# Creating a net cash flow

So I'm running into some problems when I take a cashflow and try to create a net CF if there are two cashflows in the same time period.

Basically, I want to go from this:

``````time=[1,2,3,3]
cf=[100,500,1000,-500]
``````

to:

``````time=[1,2,3]
cf=[100,500,500]
``````

Any suggestions would be helpful as I'm very new to python. Thanks.

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Will `time` always be sorted? –  David Robinson Oct 10 '13 at 18:00

``````from collections import defaultdict

time=[1,2,3,3]
cf=[100,500,1000,-500]

result = defaultdict(int)

for num,i in enumerate(time):
result[i] += cf[num]

time2 = list(result.keys())
cf2 = list(result.values())
``````
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Thank you so much! I understand the basics now but lets say that time is pulled a column in excel (time[]) and cf is pulled from the adjacent column. I won't know if there is a repeated time or not so is there a way to get it to work that way? I tried to implement this method but it came up as the normal cf instead of cf2. –  AJ K Oct 10 '13 at 18:21
I think xlrd returns cell values as a string, will this change how to do this? –  AJ K Oct 10 '13 at 18:38
this method will also work if there are no repeated times. It simply takes a cf value and adds it to dict with that time key. If there are no time repeats, it just adds each cf value to the time key once. If it is returning string values, you may need to cast them to `int()` first. Check the docs for `int()` –  Garth5689 Oct 10 '13 at 18:50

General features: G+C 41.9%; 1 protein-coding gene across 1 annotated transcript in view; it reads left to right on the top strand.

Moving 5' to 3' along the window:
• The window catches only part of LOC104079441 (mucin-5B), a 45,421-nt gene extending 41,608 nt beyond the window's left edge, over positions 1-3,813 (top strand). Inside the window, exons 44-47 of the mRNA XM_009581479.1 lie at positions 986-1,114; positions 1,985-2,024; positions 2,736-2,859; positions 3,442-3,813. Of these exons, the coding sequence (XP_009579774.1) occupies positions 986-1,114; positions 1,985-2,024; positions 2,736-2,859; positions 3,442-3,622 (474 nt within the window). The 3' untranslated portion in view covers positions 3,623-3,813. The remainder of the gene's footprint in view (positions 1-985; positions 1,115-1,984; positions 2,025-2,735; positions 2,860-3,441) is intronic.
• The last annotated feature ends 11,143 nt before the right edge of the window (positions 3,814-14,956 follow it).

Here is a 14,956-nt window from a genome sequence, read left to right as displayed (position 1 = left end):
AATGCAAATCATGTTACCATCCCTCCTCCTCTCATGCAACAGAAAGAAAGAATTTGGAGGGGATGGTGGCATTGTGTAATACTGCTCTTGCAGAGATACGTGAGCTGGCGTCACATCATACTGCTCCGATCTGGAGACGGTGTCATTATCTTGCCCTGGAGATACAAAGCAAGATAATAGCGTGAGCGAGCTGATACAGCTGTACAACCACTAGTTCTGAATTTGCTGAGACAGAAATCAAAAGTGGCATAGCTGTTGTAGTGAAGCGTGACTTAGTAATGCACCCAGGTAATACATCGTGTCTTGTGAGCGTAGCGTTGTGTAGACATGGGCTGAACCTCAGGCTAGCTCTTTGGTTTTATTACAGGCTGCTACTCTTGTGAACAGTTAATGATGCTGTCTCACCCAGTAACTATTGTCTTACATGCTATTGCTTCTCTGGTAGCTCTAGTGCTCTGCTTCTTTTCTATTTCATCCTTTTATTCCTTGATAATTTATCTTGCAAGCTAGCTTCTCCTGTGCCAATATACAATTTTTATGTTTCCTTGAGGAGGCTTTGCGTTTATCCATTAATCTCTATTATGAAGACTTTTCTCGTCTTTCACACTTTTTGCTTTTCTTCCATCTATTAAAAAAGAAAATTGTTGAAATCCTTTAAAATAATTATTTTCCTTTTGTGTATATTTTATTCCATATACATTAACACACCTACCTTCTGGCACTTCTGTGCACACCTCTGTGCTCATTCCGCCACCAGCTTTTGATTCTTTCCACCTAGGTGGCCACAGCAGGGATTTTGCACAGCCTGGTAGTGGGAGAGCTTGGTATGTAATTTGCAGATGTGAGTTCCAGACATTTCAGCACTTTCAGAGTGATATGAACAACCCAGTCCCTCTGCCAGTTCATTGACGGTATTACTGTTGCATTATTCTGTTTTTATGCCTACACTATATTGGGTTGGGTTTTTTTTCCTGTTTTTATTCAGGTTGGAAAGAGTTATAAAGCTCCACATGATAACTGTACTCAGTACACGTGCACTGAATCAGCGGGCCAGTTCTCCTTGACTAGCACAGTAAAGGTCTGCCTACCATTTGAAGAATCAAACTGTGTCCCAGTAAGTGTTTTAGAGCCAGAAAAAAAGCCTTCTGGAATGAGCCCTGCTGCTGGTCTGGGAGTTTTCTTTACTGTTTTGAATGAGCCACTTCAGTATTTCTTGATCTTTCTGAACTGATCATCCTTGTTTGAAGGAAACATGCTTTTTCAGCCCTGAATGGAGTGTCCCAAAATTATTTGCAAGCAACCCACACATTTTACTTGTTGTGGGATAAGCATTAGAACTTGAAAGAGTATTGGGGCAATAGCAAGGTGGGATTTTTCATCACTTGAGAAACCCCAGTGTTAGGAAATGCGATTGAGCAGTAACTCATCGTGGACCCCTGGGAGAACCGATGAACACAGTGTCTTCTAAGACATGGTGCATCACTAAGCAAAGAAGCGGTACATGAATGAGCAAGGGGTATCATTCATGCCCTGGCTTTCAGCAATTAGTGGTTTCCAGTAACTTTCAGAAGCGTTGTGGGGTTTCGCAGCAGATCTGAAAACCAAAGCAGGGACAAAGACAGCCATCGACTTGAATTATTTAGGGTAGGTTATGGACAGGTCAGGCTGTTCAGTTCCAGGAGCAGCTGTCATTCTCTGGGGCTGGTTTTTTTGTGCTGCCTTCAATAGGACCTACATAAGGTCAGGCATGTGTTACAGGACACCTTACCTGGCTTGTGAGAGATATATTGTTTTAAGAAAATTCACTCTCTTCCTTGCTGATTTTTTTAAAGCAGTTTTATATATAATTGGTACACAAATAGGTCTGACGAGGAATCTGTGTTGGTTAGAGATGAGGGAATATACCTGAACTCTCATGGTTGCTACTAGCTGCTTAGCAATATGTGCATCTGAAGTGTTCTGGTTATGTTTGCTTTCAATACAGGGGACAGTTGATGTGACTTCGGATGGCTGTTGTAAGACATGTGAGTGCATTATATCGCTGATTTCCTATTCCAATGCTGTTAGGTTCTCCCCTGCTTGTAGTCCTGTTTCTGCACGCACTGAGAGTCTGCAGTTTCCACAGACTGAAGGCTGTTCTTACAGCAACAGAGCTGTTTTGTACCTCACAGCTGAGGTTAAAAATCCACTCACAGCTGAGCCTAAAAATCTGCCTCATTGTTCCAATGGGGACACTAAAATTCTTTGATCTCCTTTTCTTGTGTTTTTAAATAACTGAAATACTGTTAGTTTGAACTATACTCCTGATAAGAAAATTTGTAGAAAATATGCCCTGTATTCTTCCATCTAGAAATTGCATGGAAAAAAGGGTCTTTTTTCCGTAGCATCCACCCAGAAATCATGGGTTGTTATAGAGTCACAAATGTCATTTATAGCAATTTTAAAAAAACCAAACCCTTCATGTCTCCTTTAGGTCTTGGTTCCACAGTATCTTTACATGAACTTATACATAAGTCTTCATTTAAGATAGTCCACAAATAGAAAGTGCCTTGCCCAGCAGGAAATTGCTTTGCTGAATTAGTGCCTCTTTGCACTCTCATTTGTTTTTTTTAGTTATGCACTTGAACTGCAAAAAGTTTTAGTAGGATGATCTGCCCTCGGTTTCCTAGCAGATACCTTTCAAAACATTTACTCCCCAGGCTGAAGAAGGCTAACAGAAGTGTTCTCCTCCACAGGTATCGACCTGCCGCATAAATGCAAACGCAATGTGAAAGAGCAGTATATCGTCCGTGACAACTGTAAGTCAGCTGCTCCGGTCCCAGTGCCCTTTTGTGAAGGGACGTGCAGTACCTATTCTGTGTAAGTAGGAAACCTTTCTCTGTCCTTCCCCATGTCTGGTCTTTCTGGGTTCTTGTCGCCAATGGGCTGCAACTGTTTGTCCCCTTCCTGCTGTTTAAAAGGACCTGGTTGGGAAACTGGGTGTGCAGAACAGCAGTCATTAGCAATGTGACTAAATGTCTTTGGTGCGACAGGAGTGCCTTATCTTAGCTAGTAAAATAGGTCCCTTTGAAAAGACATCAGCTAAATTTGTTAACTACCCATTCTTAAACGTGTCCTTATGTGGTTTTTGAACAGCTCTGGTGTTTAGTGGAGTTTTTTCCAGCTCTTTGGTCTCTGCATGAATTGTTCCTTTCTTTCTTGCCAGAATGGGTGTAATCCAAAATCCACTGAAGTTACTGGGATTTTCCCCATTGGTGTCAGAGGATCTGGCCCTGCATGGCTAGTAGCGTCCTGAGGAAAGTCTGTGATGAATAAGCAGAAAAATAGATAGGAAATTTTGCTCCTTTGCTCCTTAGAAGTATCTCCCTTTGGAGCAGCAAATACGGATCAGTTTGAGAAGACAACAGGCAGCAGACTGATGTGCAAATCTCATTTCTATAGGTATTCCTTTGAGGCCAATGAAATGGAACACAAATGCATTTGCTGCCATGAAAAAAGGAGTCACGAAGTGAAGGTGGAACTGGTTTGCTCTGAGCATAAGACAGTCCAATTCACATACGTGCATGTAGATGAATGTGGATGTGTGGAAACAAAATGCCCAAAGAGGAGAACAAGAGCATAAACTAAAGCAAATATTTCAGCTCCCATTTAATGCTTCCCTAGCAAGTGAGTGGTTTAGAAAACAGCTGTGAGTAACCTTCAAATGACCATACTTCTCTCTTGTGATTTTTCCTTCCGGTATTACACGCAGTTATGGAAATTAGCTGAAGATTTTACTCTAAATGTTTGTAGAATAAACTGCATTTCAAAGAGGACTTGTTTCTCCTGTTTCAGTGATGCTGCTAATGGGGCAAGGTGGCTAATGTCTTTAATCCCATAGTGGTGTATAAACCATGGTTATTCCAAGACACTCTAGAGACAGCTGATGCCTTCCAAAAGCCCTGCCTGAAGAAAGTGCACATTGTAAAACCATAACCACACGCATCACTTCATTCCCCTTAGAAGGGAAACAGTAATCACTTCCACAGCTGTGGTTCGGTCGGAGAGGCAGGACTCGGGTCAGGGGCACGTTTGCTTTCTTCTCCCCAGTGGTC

Use `collections.Counter`:

``````>>> from collections import Counter
>>> tm = [1,2,3,3]
>>> cf = [100,500,1000,-500]
>>> c = Counter()
>>> for t, ca in zip(tm, cf):
...     c[t] += ca
...
>>> c
Counter({2: 500, 3: 500, 1: 100})
``````

Use `sorted` and unzipping on `c.iteritems` to get the expected output:

``````>>> cf, tm = zip(*sorted(c.iteritems()))
>>> cf
(1, 2, 3)
>>> tm
(100, 500, 500)
``````

If `tm` list is always sorted then you can also use `itertools.groupby`:

``````>>> from itertools import groupby, izip
>>> tm_1 = []
>>> cf_1 = []
>>> for k, g in groupby(izip(tm, cf), key=lambda x:x[0]):
...     tm_1.append(k)
...     cf_1.append(sum(x[1] for x in g))
...
>>> tm_1
[1, 2, 3]
>>> cf_1
[100, 500, 500]
``````

`time` is a built-in module, don't use it as a variable name.

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A `Counter()` is somewhat overkill; a `defaultdict(int)` object would fill the same function without the extra functionality that is quite out of scope here. –  Martijn Pieters Oct 10 '13 at 18:00

It isn't my greatest work in style, but it fits your needs.

``````time=[1,2,3,3]
cf=[100,500,1000,-500]
transactions = zip(time, cf)
cf = list(set(sf))
cf.sort()

final_cf = []
for time in cf:
total_period = 0
for element in transactions:
if element[0] == time:
total_period += element[1]
final_cf.append(total_period)
``````

Another approach is using a dict:

``````time=[1,2,3,3]
cf=[100,500,1000,-500]
transactions = zip(time, cf)
cf_unique = list(set(cf))
cf_unique.sort()
result = dict()

for moment in cf_unique:
result[moment] = 0
for transaction in transactions:
if transaction[0] == moment:
result[moment] += transaction

final_cf = result.items()
``````

In both cases i used just the "basic" data structures in python. I used a set to eliminate duplicated time, and then made a ordered list of it. Then a iteration to collect all transactions that happened in each time frame.

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